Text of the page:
Review: Double Fault by Lionel Shriver


Double Fault

By Lionel Shriver

A cautionary tale of passion and rivalry, Double Fault is also a love story set in the high-pressure world of professional tennis. With unerring scrutiny that is her trademark, Shriver examines a modern marriage – not a pretty sight. 

The book begins just as successful up and coming tennis star Willy (Wilhemena) and Eric meet at a Tennis Court, where Willy has just beaten a man in casual, fun game. Eric offers to play her as well and she also easily beats him.  They begin to date, despite Willy’s tight tennis schedule. Eric is an extremely kind and giving man who also aspires to be a tennis pro, however he only has a ‘liking’ for tennis and is happy to move onto something else if tennis doesn’t work out. In contrast Willy has been playing tennis competitively since she was 5 (Eric has only been playing from the time he turned 18). Throughout the book this causes a lot of issues with Willy as tennis is, and has been her life for as long as she can remember. 

They quickly get married, and Eric moves into Willy’s apartment, but as they are constantly on tour they rarely spend much time together, so haven’t really got to know each other. Willy had a brief affair with her coach only a short time before she met Eric so throughout the book there is an underlying, and unresolved issue there, for all three of them.  The book moves through the trials and tribulations of having a hectic schedule and seems to focus mainly on how well Eric is moving up through the tennis ranks – which Willy puts down to being a man with more strength and height, while Willy either stays close to where she is ranked or slides down. Again this causes her issues and she cannot cope when he ends up improving his game and beating her in their ‘fun’ practise games.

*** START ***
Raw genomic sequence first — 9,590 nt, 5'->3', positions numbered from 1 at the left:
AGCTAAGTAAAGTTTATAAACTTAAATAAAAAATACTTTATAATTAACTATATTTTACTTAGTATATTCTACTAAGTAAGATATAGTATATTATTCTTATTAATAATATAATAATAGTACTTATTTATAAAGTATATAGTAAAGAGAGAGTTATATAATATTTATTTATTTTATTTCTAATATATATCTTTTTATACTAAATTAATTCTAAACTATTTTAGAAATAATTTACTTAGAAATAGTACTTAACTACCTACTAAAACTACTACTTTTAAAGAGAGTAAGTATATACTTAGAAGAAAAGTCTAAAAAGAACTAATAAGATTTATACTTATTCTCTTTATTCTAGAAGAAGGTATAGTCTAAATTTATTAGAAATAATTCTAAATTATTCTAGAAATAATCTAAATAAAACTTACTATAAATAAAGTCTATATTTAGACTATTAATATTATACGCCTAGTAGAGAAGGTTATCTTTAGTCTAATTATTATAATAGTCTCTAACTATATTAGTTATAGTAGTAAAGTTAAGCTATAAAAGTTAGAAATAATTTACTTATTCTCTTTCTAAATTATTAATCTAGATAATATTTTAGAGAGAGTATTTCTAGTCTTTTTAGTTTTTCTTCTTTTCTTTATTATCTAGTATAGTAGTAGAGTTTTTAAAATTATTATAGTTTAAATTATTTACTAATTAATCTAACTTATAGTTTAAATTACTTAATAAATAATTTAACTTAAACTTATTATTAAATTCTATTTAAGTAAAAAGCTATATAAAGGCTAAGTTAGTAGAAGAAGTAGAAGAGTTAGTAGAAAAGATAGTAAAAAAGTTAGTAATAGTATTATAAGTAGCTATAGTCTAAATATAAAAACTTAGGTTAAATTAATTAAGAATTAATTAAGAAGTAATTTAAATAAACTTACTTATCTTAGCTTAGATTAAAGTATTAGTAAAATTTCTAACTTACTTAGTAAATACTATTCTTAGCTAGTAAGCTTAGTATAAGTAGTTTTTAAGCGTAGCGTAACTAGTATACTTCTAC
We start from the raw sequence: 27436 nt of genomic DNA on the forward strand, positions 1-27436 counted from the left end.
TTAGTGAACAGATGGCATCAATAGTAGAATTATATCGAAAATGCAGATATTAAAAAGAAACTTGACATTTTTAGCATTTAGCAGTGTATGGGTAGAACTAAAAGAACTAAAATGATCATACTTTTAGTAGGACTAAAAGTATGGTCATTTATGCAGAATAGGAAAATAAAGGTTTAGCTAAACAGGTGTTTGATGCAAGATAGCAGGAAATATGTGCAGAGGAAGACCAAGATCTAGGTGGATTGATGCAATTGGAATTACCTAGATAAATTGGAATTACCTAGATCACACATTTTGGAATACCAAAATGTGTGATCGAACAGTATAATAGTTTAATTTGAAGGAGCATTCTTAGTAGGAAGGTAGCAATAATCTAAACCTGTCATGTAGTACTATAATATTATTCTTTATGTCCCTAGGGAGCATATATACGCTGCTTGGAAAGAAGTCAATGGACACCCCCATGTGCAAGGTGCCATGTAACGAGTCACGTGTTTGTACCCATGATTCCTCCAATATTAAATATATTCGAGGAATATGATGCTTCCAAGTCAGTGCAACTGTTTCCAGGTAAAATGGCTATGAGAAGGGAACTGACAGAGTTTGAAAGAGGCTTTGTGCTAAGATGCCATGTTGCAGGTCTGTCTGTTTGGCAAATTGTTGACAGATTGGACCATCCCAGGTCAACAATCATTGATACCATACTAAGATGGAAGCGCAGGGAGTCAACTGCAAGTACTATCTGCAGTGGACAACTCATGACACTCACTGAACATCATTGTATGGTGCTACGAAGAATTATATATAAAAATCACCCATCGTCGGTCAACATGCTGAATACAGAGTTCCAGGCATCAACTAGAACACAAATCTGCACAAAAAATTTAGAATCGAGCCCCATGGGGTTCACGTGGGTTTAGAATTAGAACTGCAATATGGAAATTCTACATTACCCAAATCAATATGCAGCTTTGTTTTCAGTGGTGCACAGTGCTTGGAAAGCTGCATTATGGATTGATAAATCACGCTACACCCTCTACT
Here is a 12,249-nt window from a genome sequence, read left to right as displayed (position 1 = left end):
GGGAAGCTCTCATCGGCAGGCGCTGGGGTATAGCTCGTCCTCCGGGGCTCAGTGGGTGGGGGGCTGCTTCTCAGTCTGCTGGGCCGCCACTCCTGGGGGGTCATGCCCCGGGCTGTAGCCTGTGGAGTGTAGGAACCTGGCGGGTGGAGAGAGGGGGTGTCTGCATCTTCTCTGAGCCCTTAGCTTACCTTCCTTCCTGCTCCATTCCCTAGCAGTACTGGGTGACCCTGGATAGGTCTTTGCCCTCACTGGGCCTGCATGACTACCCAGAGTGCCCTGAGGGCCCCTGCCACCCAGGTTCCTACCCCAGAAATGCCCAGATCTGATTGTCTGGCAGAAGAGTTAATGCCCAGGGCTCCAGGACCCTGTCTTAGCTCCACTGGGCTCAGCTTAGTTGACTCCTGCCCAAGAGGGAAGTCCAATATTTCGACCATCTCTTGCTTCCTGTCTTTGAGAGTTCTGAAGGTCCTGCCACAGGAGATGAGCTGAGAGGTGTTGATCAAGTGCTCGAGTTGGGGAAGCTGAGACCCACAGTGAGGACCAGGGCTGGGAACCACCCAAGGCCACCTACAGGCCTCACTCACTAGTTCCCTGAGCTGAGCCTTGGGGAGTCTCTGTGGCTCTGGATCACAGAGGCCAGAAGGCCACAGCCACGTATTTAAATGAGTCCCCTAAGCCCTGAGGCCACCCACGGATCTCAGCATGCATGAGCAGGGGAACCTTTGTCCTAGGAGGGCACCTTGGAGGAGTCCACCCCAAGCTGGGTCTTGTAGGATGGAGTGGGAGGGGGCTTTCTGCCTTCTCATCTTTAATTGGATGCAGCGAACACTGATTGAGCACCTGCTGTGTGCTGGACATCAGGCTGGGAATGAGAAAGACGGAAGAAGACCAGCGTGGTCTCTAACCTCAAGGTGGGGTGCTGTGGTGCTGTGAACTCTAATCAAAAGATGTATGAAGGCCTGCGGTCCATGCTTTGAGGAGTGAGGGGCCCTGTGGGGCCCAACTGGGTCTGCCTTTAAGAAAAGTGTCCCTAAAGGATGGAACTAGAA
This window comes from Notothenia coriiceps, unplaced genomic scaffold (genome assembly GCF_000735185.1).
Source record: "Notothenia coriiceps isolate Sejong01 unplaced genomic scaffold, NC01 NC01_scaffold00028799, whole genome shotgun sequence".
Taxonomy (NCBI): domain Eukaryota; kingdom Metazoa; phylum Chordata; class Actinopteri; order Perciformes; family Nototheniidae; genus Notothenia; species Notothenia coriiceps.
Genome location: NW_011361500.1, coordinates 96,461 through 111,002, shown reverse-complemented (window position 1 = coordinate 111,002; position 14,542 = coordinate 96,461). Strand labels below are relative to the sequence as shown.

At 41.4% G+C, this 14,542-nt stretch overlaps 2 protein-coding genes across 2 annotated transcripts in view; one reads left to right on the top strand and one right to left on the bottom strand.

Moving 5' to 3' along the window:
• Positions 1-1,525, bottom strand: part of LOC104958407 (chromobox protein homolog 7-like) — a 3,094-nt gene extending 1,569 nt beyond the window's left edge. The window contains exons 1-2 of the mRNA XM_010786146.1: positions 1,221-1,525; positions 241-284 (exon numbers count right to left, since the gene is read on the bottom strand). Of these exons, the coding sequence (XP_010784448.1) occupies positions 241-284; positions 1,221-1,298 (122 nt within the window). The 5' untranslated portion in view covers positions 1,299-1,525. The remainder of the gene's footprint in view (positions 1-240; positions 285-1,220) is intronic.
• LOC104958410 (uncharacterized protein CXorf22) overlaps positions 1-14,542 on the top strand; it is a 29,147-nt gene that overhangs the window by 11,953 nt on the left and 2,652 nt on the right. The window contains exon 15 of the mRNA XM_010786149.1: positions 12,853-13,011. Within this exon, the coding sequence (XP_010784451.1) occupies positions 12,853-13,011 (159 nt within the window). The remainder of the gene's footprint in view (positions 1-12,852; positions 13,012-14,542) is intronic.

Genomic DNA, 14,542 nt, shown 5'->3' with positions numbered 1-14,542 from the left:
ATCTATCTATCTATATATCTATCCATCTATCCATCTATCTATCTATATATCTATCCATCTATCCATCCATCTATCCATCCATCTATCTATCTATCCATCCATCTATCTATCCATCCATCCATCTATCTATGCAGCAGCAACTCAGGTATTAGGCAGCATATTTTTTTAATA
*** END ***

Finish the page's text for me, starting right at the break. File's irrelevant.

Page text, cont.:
The way the book is written, it comes across as though the women are the emotional unstable ones, with the men being the calm laid back ones. The book goes on until Eric succeeds exceptionally at the game while Willy ends up going backwards, due to some unforeseen and sad circumstances that she cannot or will not deal with.  She struggles with this and their marriage ends up in ruins despite Eric’s best efforts to maintain the peace. 

I really struggled with this book from the start, I didn’t like the way it was written, it felt jerky and patched together. But I did find it in me to finish it. Once I put the fact that the tennis – even though it is a huge part of the book – out of my mind, and focused on the relationships I found it easier to read, but not really enjoy.

 My Rating: 2/5 Don’t bother, unless you want to tick it off your list.

Suitable for ages: 18+

Published by Allen and Unwin

Recommended Retail $23.95


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